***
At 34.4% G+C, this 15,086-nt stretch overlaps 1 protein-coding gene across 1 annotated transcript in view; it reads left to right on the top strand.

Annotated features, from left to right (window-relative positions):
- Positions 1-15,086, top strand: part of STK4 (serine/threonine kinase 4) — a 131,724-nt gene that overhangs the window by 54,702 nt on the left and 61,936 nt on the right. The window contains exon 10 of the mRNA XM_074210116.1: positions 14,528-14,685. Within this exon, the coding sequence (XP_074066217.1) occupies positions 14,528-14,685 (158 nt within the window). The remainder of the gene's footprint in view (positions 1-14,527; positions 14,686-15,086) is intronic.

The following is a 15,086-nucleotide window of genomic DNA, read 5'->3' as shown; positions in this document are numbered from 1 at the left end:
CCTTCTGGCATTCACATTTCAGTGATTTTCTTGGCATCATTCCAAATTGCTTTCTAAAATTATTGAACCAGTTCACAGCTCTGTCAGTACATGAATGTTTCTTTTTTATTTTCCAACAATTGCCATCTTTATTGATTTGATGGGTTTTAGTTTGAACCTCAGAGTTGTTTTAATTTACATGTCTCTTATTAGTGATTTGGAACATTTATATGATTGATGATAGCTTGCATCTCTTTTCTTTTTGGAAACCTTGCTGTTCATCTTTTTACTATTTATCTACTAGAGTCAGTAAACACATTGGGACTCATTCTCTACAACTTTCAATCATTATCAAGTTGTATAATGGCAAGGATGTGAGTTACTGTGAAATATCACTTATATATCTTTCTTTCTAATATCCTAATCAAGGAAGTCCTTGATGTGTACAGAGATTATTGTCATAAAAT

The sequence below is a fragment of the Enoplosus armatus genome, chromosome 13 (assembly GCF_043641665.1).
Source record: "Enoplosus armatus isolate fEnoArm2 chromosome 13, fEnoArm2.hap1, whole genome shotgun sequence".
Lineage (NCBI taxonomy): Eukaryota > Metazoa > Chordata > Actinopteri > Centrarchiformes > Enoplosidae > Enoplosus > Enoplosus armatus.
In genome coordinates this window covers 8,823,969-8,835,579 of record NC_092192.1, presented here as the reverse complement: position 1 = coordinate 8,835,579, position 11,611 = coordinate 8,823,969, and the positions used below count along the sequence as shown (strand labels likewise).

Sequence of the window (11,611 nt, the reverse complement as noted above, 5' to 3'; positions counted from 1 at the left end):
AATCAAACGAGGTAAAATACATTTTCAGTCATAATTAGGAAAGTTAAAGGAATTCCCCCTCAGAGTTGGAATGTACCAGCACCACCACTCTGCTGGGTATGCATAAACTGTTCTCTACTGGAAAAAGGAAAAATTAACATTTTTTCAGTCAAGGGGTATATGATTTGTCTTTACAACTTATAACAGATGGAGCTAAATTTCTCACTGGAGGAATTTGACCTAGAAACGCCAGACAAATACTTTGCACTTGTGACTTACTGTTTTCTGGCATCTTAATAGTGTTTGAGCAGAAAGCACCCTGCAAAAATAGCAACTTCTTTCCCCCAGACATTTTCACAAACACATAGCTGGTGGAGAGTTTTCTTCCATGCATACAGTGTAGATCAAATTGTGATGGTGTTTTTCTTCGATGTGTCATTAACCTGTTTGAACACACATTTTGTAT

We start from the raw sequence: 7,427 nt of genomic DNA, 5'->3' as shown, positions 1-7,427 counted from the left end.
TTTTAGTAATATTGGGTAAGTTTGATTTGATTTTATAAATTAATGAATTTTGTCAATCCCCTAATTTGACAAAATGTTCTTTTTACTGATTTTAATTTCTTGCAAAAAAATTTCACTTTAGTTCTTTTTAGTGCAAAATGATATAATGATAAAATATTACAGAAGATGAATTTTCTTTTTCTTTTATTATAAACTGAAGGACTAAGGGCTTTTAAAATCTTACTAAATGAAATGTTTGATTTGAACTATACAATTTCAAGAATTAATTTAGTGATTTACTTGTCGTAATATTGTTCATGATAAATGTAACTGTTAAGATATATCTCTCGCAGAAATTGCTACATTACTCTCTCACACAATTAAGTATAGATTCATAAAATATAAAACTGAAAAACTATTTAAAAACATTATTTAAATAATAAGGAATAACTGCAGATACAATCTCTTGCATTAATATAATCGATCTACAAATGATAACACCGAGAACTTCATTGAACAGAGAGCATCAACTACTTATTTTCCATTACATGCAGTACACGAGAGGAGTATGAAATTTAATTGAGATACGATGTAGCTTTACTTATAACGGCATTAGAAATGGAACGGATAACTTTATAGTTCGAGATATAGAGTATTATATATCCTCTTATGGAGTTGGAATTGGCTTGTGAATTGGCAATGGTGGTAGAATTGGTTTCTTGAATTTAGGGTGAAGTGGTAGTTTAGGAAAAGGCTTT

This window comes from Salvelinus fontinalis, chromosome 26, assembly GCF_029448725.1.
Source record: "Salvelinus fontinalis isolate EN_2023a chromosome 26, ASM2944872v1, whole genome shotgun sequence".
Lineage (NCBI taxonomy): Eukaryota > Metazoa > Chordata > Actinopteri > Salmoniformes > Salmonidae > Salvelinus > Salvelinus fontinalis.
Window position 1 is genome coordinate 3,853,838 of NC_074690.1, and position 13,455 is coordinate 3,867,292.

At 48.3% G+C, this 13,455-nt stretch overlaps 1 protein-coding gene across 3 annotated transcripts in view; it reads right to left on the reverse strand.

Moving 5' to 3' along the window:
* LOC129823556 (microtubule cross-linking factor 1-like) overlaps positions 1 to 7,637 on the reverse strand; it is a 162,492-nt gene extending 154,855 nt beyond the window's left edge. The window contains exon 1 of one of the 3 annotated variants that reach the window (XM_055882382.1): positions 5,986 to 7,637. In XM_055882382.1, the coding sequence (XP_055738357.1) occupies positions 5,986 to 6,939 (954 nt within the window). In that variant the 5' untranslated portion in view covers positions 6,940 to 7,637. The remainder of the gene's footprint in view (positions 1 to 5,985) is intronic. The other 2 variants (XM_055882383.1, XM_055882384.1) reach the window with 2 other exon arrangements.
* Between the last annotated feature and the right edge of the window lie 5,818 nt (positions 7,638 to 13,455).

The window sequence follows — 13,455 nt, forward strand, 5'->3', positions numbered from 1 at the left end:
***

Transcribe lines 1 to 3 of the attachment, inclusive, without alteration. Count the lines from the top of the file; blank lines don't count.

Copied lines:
At 34.4% G+C, this 15,086-nt stretch overlaps 1 protein-coding gene across 1 annotated transcript in view; it reads left to right on the top strand.

Annotated features, from left to right (window-relative positions):
- Positions 1-15,086, top strand: part of STK4 (serine/threonine kinase 4) — a 131,724-nt gene that overhangs the window by 54,702 nt on the left and 61,936 nt on the right. The window contains exon 10 of the mRNA XM_074210116.1: positions 14,528-14,685. Within this exon, the coding sequence (XP_074066217.1) occupies positions 14,528-14,685 (158 nt within the window). The remainder of the gene's footprint in view (positions 1-14,527; positions 14,686-15,086) is intronic.